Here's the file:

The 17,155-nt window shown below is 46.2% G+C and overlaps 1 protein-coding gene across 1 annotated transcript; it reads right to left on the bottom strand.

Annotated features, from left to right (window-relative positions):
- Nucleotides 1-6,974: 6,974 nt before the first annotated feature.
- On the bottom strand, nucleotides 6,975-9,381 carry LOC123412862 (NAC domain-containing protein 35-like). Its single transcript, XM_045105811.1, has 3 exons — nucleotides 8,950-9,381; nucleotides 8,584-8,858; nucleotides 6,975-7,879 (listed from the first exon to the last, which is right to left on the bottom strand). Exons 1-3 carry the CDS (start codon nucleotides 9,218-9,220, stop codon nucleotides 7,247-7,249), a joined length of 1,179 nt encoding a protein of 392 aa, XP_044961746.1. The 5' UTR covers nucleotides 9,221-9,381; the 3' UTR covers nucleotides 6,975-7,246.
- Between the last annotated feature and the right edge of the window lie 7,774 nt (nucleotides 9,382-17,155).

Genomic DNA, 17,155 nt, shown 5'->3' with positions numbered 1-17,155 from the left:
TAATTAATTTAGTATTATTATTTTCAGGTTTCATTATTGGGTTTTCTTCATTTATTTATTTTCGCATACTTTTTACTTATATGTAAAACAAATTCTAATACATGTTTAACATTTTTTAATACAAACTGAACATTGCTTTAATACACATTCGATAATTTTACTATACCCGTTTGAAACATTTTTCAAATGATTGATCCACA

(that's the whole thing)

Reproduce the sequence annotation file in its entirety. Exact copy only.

The 17,155-nt window shown below is 46.2% G+C and overlaps 1 protein-coding gene across 1 annotated transcript; it reads right to left on the bottom strand.

Annotated features, from left to right (window-relative positions):
- Nucleotides 1-6,974: 6,974 nt before the first annotated feature.
- On the bottom strand, nucleotides 6,975-9,381 carry LOC123412862 (NAC domain-containing protein 35-like). Its single transcript, XM_045105811.1, has 3 exons — nucleotides 8,950-9,381; nucleotides 8,584-8,858; nucleotides 6,975-7,879 (listed from the first exon to the last, which is right to left on the bottom strand). Exons 1-3 carry the CDS (start codon nucleotides 9,218-9,220, stop codon nucleotides 7,247-7,249), a joined length of 1,179 nt encoding a protein of 392 aa, XP_044961746.1. The 5' UTR covers nucleotides 9,221-9,381; the 3' UTR covers nucleotides 6,975-7,246.
- Between the last annotated feature and the right edge of the window lie 7,774 nt (nucleotides 9,382-17,155).

Genomic DNA, 17,155 nt, shown 5'->3' with positions numbered 1-17,155 from the left:
TAATTAATTTAGTATTATTATTTTCAGGTTTCATTATTGGGTTTTCTTCATTTATTTATTTTCGCATACTTTTTACTTATATGTAAAACAAATTCTAATACATGTTTAACATTTTTTAATACAAACTGAACATTGCTTTAATACACATTCGATAATTTTACTATACCCGTTTGAAACATTTTTCAAATGATTGATCCACA